It turns out that there are always different approaches to deal with this. In most cases we are talking about virtual hosts, so we have a layer between via the visualization that can help us. We can have a number of master images and create virtual images from those even on demand in a matter of a minute. In case of MS-Windows it is an issue that they have some internal UUID as host-id which should be unique and which is heavily spread throughout the image, but this issue can be ignored if we do not worry about windows domains. Usually we do and I leave dealing with these issues to MS-Windows-experts.

Talking about Linux, we only need to make sure that the network interface is unique, which it is if we use hardware and do not mess around with it, but it is not necessarily if we use visualization and virtual network devices. This issue needs to be addressed, but it is well supported by common visualization tools. Another point is the host name. This is not too hard, because we only need to change it in one or two places, which can easily be done by a script. We can mount the image and do the change. Now the image can contain a start-up script that discovers on boot that it is a fresh copy and uses its host-name to retrieve further setup from some server. And we just have to maintain there which host has which setup. These can be automated to a very high extent. Then we can for example request a certain number of servers with certain software and configuration via an web interface. This creates new host-names, stores the setup with these host-names in its setup table, creates the virtual images, deploys them on any available hardware server and once they have stared they retrieve their setup from the server. We can also have master images that already contain certain predefined setups so that this second step is only needed for minor adjustments. We have to assume that these exist. Yes, this is called cloud technology.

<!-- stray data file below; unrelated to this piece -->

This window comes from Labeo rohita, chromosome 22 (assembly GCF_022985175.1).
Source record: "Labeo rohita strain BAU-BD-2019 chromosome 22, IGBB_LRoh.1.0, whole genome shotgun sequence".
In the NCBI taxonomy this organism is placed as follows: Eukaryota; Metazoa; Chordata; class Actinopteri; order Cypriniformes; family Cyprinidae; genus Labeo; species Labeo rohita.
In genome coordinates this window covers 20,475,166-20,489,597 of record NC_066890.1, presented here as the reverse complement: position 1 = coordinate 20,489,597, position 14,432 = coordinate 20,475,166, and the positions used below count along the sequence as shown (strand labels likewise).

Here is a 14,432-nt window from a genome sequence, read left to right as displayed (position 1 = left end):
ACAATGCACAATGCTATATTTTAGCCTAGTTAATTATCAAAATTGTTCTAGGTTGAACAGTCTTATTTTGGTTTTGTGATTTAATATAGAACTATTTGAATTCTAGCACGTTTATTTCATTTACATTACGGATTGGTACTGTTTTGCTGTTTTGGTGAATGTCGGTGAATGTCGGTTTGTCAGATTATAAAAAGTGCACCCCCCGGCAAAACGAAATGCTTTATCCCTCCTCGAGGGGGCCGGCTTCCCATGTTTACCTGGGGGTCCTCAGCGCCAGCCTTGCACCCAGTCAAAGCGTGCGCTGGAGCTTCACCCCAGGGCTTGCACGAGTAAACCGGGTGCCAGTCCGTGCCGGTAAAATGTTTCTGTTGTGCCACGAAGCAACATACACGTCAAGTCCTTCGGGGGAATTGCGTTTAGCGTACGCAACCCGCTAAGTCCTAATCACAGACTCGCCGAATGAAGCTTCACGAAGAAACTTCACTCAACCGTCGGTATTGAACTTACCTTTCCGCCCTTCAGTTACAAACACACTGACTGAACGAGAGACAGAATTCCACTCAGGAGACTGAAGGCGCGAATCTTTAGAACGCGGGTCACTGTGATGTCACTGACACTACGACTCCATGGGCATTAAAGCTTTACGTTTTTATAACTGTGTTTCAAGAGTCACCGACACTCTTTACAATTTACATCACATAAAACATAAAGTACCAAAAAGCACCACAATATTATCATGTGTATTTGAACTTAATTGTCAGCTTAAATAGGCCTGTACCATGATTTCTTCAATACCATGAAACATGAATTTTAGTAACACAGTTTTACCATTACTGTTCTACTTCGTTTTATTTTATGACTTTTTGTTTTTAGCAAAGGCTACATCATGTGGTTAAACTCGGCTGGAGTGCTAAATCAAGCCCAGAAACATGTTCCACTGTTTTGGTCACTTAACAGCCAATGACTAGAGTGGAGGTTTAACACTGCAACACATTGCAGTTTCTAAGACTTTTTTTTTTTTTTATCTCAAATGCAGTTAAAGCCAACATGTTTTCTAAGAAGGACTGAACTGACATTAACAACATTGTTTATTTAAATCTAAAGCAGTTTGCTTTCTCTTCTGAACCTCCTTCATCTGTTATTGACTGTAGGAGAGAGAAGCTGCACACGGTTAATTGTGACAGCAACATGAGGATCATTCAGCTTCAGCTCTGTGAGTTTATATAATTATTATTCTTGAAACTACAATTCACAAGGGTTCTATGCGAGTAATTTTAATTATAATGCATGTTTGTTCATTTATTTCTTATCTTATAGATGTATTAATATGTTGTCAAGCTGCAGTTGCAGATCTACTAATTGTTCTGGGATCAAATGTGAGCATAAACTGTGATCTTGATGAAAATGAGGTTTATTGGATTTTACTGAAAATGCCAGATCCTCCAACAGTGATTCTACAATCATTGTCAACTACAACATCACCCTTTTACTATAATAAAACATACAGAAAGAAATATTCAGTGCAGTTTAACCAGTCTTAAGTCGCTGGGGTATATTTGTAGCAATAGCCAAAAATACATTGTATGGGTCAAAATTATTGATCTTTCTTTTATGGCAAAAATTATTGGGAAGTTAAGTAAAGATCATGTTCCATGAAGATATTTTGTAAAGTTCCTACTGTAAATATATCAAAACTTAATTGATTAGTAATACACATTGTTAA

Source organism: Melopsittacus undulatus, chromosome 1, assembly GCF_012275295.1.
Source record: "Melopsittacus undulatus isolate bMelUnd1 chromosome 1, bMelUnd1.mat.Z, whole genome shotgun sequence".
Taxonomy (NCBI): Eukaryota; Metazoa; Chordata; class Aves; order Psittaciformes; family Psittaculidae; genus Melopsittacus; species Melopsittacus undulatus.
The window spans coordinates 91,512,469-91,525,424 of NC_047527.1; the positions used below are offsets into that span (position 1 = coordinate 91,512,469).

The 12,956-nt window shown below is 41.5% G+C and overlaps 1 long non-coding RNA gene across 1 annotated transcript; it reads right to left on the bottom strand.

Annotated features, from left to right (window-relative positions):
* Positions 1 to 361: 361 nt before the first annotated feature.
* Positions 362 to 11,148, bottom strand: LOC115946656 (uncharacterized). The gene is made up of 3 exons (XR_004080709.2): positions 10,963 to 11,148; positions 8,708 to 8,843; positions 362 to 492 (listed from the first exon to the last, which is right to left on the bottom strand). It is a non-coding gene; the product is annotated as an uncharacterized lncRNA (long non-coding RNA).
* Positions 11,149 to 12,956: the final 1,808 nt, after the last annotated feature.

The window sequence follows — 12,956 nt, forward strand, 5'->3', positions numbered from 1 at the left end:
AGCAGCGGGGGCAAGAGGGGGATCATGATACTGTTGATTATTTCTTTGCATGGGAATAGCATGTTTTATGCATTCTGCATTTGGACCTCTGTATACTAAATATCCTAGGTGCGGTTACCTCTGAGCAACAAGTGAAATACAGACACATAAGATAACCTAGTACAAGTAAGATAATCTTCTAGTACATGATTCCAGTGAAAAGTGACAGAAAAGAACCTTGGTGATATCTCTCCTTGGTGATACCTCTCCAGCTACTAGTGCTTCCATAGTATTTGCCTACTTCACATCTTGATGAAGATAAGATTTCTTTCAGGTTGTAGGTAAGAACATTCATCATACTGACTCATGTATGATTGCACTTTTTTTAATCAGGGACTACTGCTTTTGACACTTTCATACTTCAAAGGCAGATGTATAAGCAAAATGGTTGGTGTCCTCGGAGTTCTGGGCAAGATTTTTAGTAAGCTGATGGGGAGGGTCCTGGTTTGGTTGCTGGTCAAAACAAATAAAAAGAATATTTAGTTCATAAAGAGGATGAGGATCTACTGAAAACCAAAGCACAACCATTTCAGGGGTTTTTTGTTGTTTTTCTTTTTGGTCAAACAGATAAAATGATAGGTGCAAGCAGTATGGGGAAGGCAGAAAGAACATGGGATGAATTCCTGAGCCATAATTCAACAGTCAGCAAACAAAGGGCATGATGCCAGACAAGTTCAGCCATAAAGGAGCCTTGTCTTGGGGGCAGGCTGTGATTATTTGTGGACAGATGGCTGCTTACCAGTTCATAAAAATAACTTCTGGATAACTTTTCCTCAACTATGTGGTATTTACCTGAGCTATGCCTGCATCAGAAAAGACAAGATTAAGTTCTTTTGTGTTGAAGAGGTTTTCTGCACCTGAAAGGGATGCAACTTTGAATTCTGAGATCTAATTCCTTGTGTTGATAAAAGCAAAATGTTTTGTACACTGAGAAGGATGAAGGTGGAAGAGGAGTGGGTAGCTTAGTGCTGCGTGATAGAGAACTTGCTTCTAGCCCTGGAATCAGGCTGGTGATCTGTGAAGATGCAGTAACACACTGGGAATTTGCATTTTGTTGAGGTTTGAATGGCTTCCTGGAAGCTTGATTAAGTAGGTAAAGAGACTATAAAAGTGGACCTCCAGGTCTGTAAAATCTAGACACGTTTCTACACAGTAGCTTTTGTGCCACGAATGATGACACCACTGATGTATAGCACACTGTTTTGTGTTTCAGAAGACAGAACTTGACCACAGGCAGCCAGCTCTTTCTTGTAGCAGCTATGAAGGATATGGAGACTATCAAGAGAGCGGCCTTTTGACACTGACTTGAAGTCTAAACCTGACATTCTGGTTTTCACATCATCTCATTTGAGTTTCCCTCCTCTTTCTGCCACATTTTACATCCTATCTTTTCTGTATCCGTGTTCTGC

If we keep the data somewhere else, these servers can be discarded and new ones can be created, so there is no need to do too complex stuff on them. Of course we want to run our software on them. So the day long procedure to install our software is not attractive any more. We need mechanisms that can be automated.